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Both the 162nd Fighter Wing and Davis-Monthan Air Force Base could be in jeopardy without the full support of the community. – Ron Shoopman, President Southern Arizona Leadership Council

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U.S. Air Force A-10 Thunderbolt II aircraft sit beneath sunshades on the flightline before takeoff at Davis-Monthan Air Force Base, Sept. 26, 2012. More than 20 aircraft and 400 personnel were deployed to Bagram Airfield, Afghanistan. (U.S. Air Force photo by Airman 1st Class Saphfire Cook)

An A-10 prepares to land on the flightline after completing its mission at Davis-Monthan Air Force Base, Feb. 14. (U.S. Air Force photo by Airman 1st Class Michael Washburn)

Three A-10C Thunderbolt IIs fly in formation beside a KC135 during an aerial refueling mission in the Tombstone Military Operating Area in Southern Arizona, April 27. (U.S. Air Force photo by Airman Jerilyn Quintanilla)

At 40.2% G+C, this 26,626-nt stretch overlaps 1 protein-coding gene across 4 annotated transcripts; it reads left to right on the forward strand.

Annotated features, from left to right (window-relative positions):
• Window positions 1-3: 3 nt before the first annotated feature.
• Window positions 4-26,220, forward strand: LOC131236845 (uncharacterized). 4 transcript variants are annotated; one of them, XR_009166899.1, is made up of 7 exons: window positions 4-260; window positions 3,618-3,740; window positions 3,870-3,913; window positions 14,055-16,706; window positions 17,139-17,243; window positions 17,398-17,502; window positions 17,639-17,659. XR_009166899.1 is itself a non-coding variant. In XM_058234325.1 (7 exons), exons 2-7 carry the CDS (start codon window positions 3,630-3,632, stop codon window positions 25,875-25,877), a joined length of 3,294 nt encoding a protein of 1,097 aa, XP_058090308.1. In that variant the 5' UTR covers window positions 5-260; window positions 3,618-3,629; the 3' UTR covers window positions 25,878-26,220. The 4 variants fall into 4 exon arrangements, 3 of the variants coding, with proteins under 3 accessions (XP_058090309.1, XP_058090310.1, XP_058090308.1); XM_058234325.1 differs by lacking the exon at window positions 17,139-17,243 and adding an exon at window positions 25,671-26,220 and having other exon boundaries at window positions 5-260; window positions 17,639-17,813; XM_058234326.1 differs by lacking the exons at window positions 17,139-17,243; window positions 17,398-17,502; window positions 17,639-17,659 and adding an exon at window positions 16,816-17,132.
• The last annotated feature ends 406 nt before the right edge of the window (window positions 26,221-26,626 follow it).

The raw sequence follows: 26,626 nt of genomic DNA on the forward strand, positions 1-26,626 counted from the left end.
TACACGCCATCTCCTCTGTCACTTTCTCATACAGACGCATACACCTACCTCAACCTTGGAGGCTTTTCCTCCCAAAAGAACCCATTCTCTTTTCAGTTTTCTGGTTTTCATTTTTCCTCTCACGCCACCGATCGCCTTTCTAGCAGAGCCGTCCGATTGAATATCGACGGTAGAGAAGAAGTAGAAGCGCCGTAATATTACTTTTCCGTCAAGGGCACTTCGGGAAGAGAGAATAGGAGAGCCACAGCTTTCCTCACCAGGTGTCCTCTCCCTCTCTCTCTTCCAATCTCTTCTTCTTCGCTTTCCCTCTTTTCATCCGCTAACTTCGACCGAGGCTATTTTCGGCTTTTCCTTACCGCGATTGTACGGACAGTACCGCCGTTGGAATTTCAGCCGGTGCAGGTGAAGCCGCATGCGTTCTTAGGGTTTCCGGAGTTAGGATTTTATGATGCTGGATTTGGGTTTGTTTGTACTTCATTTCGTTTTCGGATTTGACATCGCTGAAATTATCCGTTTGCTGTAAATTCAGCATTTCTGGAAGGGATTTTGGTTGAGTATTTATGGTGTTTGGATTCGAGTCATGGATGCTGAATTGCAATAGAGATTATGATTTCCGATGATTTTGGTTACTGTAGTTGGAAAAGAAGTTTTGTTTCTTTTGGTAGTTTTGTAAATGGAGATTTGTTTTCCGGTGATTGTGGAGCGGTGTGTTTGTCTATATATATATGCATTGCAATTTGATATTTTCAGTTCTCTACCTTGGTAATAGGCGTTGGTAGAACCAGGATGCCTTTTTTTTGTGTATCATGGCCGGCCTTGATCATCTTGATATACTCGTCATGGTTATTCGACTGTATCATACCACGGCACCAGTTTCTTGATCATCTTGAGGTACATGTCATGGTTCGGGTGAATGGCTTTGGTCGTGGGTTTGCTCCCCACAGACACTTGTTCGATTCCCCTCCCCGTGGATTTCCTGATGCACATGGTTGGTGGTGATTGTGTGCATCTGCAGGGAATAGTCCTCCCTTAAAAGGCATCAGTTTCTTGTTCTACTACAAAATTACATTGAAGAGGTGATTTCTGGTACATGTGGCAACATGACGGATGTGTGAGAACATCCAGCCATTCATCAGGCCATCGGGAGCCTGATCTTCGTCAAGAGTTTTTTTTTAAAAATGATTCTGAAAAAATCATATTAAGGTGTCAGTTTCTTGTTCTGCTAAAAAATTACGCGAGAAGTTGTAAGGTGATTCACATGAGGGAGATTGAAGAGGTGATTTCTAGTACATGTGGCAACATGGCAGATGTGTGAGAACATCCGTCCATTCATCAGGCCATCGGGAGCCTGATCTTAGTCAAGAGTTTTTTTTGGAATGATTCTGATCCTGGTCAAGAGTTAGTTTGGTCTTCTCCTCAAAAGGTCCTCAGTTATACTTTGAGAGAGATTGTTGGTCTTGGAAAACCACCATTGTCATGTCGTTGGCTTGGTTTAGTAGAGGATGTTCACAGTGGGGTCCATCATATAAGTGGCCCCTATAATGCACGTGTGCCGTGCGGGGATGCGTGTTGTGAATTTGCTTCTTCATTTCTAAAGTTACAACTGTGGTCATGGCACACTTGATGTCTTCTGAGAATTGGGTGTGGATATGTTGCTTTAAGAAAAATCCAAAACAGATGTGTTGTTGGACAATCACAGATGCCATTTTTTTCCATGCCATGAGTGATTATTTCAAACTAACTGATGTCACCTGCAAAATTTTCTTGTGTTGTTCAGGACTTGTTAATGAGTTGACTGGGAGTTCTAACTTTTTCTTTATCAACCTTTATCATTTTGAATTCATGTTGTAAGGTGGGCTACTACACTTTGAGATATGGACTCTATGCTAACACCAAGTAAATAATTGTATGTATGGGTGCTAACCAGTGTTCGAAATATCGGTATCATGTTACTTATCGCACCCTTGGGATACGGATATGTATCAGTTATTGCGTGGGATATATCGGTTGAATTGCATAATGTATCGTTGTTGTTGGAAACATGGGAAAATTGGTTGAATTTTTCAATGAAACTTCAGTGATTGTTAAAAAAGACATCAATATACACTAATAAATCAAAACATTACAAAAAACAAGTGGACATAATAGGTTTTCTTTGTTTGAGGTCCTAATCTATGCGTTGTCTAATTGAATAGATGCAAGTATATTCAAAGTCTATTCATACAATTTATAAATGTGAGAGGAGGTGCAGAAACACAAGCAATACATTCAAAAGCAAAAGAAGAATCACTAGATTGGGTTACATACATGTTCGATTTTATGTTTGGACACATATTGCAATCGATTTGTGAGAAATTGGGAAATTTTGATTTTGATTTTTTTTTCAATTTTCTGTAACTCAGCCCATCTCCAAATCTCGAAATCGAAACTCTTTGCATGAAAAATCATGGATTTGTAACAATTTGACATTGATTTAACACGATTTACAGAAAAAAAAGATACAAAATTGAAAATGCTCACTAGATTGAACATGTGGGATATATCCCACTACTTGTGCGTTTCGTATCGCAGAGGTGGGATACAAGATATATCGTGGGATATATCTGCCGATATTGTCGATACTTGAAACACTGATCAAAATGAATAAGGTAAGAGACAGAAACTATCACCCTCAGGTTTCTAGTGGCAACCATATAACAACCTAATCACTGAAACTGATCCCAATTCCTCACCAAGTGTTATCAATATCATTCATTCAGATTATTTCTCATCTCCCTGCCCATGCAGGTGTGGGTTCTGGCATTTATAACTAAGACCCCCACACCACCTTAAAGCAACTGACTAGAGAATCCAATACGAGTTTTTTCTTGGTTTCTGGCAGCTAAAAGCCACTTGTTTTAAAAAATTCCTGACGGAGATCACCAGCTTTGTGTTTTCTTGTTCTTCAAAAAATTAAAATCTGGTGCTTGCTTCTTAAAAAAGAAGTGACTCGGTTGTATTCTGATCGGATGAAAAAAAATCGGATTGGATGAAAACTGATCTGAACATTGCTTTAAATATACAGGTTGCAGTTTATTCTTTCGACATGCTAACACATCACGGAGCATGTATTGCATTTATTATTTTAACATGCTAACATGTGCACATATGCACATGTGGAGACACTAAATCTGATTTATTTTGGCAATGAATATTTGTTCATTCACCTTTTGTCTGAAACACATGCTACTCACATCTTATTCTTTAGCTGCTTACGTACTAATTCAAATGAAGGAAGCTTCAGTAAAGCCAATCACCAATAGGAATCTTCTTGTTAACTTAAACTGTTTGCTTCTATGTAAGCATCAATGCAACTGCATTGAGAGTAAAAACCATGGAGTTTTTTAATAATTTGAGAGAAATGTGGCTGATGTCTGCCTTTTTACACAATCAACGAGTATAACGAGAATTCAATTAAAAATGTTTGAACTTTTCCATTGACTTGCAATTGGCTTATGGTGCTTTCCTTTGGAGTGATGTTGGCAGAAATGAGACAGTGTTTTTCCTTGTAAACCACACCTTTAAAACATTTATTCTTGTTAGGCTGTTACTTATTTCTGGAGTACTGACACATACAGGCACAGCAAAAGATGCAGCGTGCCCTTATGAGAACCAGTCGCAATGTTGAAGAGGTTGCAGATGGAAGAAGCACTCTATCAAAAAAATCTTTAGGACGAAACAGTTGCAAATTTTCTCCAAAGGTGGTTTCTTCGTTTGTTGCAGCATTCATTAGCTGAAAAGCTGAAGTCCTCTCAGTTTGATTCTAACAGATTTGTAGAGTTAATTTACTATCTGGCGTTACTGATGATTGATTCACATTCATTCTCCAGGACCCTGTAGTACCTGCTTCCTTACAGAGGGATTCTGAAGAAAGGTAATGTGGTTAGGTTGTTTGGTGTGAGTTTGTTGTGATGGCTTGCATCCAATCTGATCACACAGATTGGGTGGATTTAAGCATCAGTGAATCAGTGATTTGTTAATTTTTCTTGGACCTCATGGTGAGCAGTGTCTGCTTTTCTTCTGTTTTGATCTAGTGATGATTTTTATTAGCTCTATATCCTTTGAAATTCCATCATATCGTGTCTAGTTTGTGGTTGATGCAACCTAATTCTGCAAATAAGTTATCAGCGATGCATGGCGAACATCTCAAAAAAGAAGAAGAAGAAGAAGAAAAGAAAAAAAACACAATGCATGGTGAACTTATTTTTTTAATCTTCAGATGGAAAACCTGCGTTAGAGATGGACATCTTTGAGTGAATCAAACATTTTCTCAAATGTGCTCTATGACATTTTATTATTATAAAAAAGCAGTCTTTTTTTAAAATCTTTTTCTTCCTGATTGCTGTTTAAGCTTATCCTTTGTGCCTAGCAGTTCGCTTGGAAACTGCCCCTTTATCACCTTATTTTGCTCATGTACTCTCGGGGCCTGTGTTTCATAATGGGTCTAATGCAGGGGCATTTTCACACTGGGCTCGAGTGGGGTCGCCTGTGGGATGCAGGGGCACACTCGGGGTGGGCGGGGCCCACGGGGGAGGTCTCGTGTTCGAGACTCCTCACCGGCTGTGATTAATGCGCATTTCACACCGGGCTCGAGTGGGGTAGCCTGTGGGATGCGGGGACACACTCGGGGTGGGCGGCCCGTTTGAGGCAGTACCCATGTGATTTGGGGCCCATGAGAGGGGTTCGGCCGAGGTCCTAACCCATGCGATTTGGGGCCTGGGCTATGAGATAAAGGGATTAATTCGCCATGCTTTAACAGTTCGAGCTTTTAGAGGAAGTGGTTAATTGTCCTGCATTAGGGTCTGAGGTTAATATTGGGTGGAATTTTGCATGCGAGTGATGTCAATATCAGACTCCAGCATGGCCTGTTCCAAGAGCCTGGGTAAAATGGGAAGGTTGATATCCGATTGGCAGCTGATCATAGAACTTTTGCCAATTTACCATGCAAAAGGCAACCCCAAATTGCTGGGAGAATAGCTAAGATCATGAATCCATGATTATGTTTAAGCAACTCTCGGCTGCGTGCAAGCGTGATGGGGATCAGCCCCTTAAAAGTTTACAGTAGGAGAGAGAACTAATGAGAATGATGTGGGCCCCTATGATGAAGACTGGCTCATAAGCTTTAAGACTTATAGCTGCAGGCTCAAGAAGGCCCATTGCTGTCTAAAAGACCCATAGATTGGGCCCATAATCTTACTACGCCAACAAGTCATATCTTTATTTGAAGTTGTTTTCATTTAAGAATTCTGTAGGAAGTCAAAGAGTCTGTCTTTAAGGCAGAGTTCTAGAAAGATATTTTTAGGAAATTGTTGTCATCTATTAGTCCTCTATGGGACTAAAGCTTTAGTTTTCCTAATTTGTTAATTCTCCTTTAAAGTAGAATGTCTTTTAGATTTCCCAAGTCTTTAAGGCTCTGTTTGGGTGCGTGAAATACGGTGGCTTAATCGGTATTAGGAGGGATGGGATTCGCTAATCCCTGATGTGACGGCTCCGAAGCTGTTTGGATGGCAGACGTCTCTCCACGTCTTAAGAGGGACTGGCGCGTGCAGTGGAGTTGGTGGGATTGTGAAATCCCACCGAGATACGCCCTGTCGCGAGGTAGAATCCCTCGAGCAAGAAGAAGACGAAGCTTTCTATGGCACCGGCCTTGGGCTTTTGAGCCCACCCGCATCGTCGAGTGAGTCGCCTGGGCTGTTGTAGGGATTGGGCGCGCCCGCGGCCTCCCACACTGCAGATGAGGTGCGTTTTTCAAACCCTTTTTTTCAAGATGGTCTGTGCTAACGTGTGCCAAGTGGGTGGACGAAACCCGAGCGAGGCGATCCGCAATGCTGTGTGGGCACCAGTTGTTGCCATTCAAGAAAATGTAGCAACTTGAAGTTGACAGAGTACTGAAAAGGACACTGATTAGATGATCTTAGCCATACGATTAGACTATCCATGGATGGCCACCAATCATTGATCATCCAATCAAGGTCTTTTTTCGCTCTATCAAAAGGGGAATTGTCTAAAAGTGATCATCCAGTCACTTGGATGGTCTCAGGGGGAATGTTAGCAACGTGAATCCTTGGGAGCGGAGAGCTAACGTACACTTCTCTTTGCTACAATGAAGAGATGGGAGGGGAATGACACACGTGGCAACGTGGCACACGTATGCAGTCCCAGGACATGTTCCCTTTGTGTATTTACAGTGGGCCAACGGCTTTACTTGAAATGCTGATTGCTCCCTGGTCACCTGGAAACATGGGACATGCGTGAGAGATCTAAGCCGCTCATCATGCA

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That prompted U.S. Rep. Ron Barber, a Tucson Democrat, and U.S. Sen. Kelly Ayotte, a New Hampshire Republican, to fire off a strongly worded letter on Nov. 13 about the importance of keeping the A-10 active to Defense Secretary Chuck Hagel and Gen. Martin Dempsey, chairman of the Joint Chiefs of Staff. The letter was also signed by 31 other members of Congress. “The A-10 plays an essential role in helping our ground forces and special operators accomplish their missions and return home safely,” Barber and Ayotte wrote. “We oppose any effort that would divest the A-10, creating a CAS (close air support) capability gap that would reduce Air Force combat power and unnecessarily endanger our service members.” Shepperd said the A-10, nicknamed the Warthog, is the best jet for providing low-flying support to ground forces. However, he said economics favor the F-35. “The A-10 is a single-mission aircraft. But it is the single best closeair support aircraft anywhere in the world. The problem is with budgets looking like they do for the future, we are not going to be able to afford single-mission aircraft. The F-35 is a multi-mission aircraft that can do the same mission as the A-10, but in a different way. It will do it from high altitude with smart weapons and sensors.” Many observers believe the A-10 will not be retired for another 15 years or more, in part because new wings and electronics have been installed on the aircraft to extend their lifespan. But Shoopman called the A-10’s future uncertain. “Air Force officials are not just hinting at these things. They said they are seriously looking at parking the A-10s,” he said. “The timetable is unknown. The assumption was they would be around until at least 2025 – but that is not necessarily guaranteed under the current situation.” Business leaders applaud Barber’s efforts in support of the A-10, yet refrain from giving national security or procurement advice to Congress or the military. They say Tucson needs to embrace whatever mission the U.S. government sends our way. “If the Air Force does decommission the entire A-10 fleet, we need the F-35 here to replace it,” Varney said. “Otherwise we leave a large hole in the entire mission of D-M, which would increase the base’s exposure to BRAC measures.” The F-35 has been endorsed for deployment at D-M and TIA by Barber and by Republican U.S. Senators John McCain and Jeff Flake. Marana, Oro Valley, Sahuarita and Pima County have endorsed the use of the F-35 in Tucson as well, leaving just one local government jurisdiction conspicuously absent from the list – Tucson itself. While the Tucson City Council has taken no position on deploying the aircraft, Mayor Jonathan Rothschild said he must hear the F-35 firsthand before he decides his position. Local opponents of the F-35 primarily complain that the aircraft is too loud. Proponents say it is only slightly louder than the F-16. “I have made it very clear that I am going to listen to the F-35. I’ve gone once to listen to the F-35 and they couldn’t get one in the air. That was at Lockheed Martin in Dallas,” Rothschild said. “I know from my own personal view, for my own conscience, I have to hear the plane.”


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